And then, like magic, there she was. A mama gorilla and her baby right in front of us. All of a sudden the nettles were no longer relevant (although they still stung). Four trackers showed up out of nowhere, but it turns out Roger was communicating with them the entire time. These guys know the gorillas like family and the gorillas recognize them as well. The Susa group was on the move and we weren't far behind.
The spiral gum ball machine of emotions in our minds were only releasing excitement (think Pixar's Inside Out). There wasn't any room for anything else. I never even entertained the idea of being scared. It never crossed my mind, not until I was face to face with a "blackback" gorilla (an adolescent male next in line to be the leader, or "silverback," of the family). The Susa family has two blackbacks. We were told these particular blackbacks were aggressive, and I was in the direct path of one. Roger and one of the trackers kept whispering in a soft voice, "Shiva, don't run, don't run." WHAT DO YOU MEAN DON'T RUN???? THERE IS A GIANT GORILLA CHASING ME (okay he wasn't chasing me but in my mind it felt like he was). He was on all fours and picking up speed as he was barreling down the hill.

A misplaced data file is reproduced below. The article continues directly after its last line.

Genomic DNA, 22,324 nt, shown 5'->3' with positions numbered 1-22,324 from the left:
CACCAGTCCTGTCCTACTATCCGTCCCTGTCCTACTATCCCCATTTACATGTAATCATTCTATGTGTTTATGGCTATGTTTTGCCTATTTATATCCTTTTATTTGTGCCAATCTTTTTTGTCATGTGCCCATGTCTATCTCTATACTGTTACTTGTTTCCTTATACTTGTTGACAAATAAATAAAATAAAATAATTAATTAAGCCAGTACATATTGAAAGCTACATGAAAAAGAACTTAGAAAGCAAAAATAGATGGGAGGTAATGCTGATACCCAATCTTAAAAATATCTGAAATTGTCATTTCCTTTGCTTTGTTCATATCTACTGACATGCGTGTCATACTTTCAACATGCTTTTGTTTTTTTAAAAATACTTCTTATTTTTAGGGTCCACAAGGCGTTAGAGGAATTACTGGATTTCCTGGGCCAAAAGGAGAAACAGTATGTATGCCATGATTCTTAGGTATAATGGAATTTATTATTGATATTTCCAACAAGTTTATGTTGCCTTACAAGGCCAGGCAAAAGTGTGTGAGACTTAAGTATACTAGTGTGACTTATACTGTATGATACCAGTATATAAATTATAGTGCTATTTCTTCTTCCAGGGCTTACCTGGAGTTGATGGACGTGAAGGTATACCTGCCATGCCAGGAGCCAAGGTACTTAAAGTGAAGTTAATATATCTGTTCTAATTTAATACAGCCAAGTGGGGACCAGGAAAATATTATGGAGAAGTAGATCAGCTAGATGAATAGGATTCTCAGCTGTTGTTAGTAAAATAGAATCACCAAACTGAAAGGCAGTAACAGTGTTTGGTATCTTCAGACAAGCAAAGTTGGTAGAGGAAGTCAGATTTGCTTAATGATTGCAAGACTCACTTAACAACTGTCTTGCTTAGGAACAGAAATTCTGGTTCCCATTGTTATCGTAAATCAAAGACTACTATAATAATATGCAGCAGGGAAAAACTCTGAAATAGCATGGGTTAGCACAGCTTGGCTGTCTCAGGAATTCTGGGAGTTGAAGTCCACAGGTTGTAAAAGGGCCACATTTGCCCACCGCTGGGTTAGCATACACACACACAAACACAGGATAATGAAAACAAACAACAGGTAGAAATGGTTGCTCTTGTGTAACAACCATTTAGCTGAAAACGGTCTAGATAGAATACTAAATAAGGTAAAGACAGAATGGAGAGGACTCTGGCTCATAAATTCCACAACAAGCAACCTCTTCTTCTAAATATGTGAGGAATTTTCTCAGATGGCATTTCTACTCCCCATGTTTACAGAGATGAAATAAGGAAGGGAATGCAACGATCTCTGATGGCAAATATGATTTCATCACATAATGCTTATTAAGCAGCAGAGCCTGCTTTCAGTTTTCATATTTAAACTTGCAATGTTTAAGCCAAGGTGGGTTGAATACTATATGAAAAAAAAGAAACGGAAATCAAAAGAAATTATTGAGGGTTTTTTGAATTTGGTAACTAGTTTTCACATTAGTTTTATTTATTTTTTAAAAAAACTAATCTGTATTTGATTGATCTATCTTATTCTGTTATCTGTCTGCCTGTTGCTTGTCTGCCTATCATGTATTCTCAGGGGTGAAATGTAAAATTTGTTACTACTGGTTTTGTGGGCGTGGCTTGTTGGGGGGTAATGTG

OH. MY. GOD. I wasn't alone. One of the other girls from the group was right next to me, and we kept asking, "Should we get down? Do we assume the submissive pose?" They instructed us to slowly back away but to not turn around. I was shaking so much it was hard to steady my foot to even take a step. Brian was safely behind the scout with the gun most likely trying to film the whole thing rather than fearing for my life. The blackback kicked one of the members of our group on his way down, I believe it was Louis, before stopping right in front of me. I started to crouch down, my heart beating out of my chest, only hearing the sounds of the trackers speaking gorilla until finally one of them put their arm around my waist and slowly pulled me out of his path.